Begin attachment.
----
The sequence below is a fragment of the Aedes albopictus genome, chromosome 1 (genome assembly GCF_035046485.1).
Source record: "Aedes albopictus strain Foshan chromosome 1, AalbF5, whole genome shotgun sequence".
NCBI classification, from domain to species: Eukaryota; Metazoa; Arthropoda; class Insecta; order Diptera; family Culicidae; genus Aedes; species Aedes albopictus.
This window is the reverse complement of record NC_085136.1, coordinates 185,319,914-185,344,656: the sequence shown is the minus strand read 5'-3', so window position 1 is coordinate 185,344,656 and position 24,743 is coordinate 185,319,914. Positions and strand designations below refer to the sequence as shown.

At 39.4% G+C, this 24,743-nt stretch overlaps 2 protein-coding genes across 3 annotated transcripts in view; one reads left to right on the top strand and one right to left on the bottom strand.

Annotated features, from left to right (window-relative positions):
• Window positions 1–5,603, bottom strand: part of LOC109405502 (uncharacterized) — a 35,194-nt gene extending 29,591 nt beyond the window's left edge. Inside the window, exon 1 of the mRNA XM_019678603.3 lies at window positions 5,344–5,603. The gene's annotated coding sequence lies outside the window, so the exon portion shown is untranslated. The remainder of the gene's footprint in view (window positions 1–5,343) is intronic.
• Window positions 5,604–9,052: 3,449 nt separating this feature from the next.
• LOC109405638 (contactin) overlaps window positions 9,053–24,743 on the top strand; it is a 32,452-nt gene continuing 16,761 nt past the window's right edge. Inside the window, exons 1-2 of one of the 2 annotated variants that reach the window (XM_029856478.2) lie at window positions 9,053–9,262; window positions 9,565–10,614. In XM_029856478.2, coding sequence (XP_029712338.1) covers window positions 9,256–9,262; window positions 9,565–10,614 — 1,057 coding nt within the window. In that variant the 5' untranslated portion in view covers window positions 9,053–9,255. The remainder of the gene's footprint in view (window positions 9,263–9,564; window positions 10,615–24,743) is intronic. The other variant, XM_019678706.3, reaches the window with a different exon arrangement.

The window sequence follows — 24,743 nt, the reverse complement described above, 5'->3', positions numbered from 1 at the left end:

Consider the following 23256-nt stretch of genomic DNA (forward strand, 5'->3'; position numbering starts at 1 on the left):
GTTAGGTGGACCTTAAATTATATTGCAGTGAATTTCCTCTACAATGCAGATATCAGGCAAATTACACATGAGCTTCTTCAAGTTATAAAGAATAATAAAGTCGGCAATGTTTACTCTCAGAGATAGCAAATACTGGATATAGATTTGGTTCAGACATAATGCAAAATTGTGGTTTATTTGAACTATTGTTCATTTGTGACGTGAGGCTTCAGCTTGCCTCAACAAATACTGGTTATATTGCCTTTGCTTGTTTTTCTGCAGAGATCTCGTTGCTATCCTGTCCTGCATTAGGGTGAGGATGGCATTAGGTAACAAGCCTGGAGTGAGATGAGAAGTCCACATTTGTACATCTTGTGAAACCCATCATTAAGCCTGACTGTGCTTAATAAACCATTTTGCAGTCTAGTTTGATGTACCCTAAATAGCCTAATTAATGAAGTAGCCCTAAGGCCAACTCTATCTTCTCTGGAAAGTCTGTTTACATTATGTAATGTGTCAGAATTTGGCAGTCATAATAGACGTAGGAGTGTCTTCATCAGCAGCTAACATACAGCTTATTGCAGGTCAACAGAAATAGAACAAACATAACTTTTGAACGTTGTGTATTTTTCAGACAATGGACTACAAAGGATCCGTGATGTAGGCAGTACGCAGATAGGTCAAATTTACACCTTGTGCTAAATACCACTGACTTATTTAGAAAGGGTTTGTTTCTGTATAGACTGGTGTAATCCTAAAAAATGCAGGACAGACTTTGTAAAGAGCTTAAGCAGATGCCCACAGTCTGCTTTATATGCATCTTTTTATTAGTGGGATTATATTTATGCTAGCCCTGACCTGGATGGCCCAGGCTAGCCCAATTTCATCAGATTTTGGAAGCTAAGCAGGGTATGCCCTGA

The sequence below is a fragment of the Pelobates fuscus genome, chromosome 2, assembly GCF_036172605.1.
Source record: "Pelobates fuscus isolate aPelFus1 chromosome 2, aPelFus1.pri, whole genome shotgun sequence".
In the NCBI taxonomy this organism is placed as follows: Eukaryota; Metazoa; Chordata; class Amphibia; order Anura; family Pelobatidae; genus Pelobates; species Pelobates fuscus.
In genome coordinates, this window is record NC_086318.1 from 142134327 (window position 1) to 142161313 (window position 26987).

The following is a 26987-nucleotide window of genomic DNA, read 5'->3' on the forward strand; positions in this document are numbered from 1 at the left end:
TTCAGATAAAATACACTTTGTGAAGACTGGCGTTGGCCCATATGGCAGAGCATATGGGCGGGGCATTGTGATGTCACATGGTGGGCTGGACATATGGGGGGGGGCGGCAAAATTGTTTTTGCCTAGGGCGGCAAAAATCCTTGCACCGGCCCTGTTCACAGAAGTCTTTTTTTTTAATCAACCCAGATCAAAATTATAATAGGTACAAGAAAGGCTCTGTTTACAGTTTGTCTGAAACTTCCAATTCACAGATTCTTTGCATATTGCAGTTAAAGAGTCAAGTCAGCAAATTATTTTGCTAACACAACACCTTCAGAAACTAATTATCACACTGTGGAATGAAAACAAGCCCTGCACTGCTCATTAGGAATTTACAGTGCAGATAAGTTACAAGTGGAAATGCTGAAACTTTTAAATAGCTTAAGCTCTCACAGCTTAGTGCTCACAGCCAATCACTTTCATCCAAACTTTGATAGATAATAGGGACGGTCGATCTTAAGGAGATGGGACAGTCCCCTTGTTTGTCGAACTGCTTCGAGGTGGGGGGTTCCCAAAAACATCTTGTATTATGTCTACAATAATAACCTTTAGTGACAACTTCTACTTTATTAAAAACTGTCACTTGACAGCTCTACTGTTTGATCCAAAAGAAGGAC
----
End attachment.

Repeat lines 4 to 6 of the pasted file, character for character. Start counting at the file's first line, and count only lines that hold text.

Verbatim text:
This window is the reverse complement of record NC_085136.1, coordinates 185,319,914-185,344,656: the sequence shown is the minus strand read 5'-3', so window position 1 is coordinate 185,344,656 and position 24,743 is coordinate 185,319,914. Positions and strand designations below refer to the sequence as shown.

At 39.4% G+C, this 24,743-nt stretch overlaps 2 protein-coding genes across 3 annotated transcripts in view; one reads left to right on the top strand and one right to left on the bottom strand.

Annotated features, from left to right (window-relative positions):